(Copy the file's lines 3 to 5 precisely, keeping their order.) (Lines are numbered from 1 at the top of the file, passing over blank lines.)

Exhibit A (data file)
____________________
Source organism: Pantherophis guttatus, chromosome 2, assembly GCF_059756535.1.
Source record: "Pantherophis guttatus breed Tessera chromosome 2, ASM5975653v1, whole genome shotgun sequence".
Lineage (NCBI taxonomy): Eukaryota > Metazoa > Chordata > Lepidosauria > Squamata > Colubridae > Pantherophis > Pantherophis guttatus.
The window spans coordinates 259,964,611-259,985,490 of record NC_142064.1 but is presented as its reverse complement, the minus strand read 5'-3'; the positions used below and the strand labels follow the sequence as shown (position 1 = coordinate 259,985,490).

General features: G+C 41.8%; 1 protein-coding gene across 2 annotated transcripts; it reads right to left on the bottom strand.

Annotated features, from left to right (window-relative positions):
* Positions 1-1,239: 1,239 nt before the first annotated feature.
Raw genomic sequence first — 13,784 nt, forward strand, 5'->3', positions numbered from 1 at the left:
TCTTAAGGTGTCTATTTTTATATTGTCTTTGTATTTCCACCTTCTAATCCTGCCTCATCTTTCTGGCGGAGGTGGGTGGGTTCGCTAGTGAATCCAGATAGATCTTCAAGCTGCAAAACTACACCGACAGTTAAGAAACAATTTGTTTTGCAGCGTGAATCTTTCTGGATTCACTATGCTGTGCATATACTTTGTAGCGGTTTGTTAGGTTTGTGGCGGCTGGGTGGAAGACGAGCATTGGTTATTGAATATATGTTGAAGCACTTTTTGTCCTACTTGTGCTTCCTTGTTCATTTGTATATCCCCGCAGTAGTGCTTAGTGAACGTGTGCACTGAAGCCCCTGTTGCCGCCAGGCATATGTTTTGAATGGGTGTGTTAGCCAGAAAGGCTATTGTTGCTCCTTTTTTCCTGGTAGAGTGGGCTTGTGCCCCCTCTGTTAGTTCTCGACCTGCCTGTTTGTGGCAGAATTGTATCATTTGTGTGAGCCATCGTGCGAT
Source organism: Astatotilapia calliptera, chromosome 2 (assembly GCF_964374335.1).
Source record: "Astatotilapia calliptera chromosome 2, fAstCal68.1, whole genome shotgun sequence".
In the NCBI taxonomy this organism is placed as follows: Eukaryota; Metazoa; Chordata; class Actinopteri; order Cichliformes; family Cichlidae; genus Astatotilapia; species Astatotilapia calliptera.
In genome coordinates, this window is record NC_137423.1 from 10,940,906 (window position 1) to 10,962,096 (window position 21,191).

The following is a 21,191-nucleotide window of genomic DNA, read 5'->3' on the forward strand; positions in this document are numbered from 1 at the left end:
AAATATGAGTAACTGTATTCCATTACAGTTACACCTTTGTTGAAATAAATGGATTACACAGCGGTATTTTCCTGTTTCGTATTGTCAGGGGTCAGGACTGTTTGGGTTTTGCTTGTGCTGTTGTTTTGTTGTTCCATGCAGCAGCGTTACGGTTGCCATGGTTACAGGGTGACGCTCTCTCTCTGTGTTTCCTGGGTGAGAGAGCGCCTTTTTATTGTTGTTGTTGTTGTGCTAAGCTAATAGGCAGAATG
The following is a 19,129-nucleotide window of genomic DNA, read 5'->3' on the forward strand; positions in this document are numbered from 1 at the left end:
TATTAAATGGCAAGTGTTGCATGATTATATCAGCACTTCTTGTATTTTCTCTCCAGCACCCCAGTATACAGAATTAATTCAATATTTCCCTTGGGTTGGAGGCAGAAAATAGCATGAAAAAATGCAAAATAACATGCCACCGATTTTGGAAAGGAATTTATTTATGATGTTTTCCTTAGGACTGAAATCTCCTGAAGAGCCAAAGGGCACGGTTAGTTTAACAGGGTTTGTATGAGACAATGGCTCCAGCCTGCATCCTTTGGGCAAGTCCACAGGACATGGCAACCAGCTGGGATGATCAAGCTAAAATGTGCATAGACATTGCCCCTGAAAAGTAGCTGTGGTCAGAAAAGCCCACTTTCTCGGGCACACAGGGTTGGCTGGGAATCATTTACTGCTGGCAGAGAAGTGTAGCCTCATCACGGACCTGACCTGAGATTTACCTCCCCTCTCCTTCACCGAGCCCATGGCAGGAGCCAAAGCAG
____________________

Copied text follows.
Lineage (NCBI taxonomy): Eukaryota > Metazoa > Chordata > Lepidosauria > Squamata > Colubridae > Pantherophis > Pantherophis guttatus.
The window spans coordinates 259,964,611-259,985,490 of record NC_142064.1 but is presented as its reverse complement, the minus strand read 5'-3'; the positions used below and the strand labels follow the sequence as shown (position 1 = coordinate 259,985,490).

General features: G+C 41.8%; 1 protein-coding gene across 2 annotated transcripts; it reads right to left on the bottom strand.